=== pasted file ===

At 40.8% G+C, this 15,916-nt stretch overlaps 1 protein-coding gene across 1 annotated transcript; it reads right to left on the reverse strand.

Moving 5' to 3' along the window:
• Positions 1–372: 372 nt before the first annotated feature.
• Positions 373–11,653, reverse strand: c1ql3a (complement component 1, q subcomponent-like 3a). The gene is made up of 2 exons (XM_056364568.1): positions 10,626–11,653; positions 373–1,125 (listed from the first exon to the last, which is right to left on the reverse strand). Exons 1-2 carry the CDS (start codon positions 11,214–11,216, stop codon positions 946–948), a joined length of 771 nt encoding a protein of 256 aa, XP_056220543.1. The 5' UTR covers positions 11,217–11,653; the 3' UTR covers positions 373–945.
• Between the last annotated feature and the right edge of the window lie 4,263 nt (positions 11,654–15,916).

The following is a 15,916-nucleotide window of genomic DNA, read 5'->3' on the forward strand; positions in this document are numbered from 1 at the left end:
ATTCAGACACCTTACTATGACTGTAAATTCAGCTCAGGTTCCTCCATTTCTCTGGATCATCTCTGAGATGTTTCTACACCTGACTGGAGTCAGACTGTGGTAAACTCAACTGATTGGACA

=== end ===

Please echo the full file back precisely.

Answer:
At 40.8% G+C, this 15,916-nt stretch overlaps 1 protein-coding gene across 1 annotated transcript; it reads right to left on the reverse strand.

Moving 5' to 3' along the window:
• Positions 1–372: 372 nt before the first annotated feature.
• Positions 373–11,653, reverse strand: c1ql3a (complement component 1, q subcomponent-like 3a). The gene is made up of 2 exons (XM_056364568.1): positions 10,626–11,653; positions 373–1,125 (listed from the first exon to the last, which is right to left on the reverse strand). Exons 1-2 carry the CDS (start codon positions 11,214–11,216, stop codon positions 946–948), a joined length of 771 nt encoding a protein of 256 aa, XP_056220543.1. The 5' UTR covers positions 11,217–11,653; the 3' UTR covers positions 373–945.
• Between the last annotated feature and the right edge of the window lie 4,263 nt (positions 11,654–15,916).

The following is a 15,916-nucleotide window of genomic DNA, read 5'->3' on the forward strand; positions in this document are numbered from 1 at the left end:
ATTCAGACACCTTACTATGACTGTAAATTCAGCTCAGGTTCCTCCATTTCTCTGGATCATCTCTGAGATGTTTCTACACCTGACTGGAGTCAGACTGTGGTAAACTCAACTGATTGGACA